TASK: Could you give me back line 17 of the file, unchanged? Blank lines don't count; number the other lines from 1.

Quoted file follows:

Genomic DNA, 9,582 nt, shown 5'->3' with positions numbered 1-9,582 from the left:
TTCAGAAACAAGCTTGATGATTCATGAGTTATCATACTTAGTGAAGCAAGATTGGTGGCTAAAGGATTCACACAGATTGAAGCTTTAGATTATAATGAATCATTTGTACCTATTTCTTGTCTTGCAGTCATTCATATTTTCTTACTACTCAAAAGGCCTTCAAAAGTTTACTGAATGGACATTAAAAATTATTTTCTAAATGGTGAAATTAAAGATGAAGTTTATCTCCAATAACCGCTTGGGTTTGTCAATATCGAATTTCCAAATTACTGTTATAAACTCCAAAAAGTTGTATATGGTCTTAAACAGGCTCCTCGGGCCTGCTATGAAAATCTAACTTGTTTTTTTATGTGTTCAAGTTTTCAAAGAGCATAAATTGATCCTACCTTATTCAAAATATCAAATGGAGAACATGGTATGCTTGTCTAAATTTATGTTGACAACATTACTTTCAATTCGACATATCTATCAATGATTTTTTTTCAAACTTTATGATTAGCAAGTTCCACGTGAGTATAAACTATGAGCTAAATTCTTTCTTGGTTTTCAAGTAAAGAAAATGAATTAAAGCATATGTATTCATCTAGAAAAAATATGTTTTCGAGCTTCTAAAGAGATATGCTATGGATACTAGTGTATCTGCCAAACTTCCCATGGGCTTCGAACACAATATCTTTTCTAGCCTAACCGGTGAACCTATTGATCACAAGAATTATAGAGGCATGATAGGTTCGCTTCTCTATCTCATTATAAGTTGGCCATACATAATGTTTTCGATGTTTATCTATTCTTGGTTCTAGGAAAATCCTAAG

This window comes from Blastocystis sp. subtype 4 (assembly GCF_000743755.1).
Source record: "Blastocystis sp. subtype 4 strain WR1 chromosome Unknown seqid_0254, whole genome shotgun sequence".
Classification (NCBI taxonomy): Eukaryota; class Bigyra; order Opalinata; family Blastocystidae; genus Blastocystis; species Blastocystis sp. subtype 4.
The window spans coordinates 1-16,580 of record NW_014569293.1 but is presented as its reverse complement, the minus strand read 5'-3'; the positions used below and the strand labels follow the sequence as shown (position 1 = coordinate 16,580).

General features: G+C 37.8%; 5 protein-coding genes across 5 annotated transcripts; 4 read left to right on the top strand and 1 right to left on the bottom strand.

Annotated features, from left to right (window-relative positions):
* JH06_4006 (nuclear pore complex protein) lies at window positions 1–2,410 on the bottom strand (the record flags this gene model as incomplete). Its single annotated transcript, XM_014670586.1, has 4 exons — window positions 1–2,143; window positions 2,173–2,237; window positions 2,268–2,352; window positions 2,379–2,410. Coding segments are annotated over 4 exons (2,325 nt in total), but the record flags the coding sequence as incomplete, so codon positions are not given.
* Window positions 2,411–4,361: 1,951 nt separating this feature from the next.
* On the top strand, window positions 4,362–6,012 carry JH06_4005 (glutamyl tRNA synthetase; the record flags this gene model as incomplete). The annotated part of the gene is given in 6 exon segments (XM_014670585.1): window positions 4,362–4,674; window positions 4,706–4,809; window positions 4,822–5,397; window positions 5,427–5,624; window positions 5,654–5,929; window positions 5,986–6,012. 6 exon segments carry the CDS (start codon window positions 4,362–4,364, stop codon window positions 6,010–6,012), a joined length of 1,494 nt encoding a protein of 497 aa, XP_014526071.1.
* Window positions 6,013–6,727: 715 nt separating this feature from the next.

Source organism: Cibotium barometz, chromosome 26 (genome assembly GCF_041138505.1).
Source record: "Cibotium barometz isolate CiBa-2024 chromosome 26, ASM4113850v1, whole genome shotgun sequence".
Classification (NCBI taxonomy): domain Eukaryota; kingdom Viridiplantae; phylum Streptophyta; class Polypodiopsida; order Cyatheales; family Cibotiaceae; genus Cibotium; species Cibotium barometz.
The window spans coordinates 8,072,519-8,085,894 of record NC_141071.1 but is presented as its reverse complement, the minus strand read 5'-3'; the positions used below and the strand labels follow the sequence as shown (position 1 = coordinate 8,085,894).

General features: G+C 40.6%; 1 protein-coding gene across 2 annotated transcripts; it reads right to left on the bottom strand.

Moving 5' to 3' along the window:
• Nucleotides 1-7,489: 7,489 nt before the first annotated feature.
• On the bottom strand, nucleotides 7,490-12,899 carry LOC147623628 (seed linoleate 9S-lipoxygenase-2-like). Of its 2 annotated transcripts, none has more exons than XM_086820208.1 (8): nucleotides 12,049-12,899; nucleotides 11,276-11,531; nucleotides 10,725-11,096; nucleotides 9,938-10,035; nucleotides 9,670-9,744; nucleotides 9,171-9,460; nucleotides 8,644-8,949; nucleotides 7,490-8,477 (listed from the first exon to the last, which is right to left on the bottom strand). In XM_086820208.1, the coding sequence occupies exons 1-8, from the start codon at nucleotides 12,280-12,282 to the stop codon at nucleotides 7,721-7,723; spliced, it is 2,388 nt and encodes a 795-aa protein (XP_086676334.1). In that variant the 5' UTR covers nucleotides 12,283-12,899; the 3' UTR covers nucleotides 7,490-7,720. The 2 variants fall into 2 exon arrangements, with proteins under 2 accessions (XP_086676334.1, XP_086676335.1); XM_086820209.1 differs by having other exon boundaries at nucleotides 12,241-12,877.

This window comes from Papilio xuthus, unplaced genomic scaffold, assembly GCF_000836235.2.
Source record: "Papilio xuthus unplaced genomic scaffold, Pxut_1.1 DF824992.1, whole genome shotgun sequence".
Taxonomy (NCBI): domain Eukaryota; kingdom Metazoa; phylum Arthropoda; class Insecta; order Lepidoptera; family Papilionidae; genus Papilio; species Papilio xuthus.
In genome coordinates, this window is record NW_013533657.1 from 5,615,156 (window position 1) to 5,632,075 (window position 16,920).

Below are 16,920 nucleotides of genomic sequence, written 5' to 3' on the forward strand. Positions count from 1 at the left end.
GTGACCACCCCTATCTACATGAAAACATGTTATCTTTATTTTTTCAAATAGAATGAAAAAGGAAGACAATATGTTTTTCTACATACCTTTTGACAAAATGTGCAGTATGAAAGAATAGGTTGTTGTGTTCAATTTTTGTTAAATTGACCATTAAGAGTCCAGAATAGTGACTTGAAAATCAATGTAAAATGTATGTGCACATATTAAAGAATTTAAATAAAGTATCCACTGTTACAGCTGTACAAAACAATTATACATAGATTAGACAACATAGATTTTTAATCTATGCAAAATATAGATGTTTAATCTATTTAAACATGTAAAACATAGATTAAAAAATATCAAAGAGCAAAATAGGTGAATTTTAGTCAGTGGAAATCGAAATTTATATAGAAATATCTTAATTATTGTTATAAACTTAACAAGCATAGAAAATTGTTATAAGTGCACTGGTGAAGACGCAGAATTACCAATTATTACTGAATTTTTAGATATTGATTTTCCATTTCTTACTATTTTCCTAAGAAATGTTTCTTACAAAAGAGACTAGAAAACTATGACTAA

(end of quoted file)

General features: G+C 40.6%; 1 protein-coding gene across 2 annotated transcripts; it reads right to left on the bottom strand.